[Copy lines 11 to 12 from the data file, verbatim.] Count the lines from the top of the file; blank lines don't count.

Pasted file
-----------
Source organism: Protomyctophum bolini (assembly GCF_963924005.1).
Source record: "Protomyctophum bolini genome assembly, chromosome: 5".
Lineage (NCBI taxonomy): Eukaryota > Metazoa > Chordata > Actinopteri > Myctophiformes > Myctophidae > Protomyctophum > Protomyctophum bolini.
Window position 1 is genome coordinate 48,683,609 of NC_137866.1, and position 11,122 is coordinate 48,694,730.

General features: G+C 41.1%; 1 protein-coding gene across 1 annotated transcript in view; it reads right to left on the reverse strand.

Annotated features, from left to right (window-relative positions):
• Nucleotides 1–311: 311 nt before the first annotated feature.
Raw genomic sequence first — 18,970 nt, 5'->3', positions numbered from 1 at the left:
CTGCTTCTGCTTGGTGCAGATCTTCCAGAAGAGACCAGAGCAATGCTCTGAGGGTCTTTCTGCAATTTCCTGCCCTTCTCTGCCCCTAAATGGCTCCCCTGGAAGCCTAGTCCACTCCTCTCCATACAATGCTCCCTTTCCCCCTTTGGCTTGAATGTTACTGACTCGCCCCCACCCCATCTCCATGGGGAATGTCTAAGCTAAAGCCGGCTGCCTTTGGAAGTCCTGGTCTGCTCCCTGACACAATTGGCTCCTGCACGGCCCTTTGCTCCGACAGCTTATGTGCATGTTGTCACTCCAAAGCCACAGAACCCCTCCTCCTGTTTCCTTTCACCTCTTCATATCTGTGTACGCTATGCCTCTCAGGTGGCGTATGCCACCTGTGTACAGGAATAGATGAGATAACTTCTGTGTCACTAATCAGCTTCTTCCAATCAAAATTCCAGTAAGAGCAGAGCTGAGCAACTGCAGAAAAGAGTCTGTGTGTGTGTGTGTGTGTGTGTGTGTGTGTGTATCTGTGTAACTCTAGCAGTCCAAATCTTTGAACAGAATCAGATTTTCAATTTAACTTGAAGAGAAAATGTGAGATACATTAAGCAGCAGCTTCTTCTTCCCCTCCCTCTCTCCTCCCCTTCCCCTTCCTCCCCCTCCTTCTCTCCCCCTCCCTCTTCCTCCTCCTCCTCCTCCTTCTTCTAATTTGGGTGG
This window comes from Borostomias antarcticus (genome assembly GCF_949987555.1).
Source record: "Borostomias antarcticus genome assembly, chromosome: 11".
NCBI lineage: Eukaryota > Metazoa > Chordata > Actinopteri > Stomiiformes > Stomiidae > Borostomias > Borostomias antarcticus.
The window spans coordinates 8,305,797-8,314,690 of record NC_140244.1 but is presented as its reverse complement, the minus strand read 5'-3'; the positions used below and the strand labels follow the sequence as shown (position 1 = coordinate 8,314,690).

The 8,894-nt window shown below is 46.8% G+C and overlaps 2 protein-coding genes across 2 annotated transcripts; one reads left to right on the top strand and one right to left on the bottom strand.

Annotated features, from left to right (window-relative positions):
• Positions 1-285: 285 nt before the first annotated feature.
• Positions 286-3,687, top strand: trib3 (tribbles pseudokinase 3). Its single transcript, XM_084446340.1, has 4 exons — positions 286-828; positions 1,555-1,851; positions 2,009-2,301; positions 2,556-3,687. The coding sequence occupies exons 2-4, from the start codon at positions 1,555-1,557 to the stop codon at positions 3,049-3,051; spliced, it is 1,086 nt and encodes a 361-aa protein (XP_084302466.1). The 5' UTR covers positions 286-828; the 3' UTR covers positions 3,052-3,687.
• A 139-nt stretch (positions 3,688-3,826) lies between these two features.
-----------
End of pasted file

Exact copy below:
Source record: "Borostomias antarcticus genome assembly, chromosome: 11".
NCBI lineage: Eukaryota > Metazoa > Chordata > Actinopteri > Stomiiformes > Stomiidae > Borostomias > Borostomias antarcticus.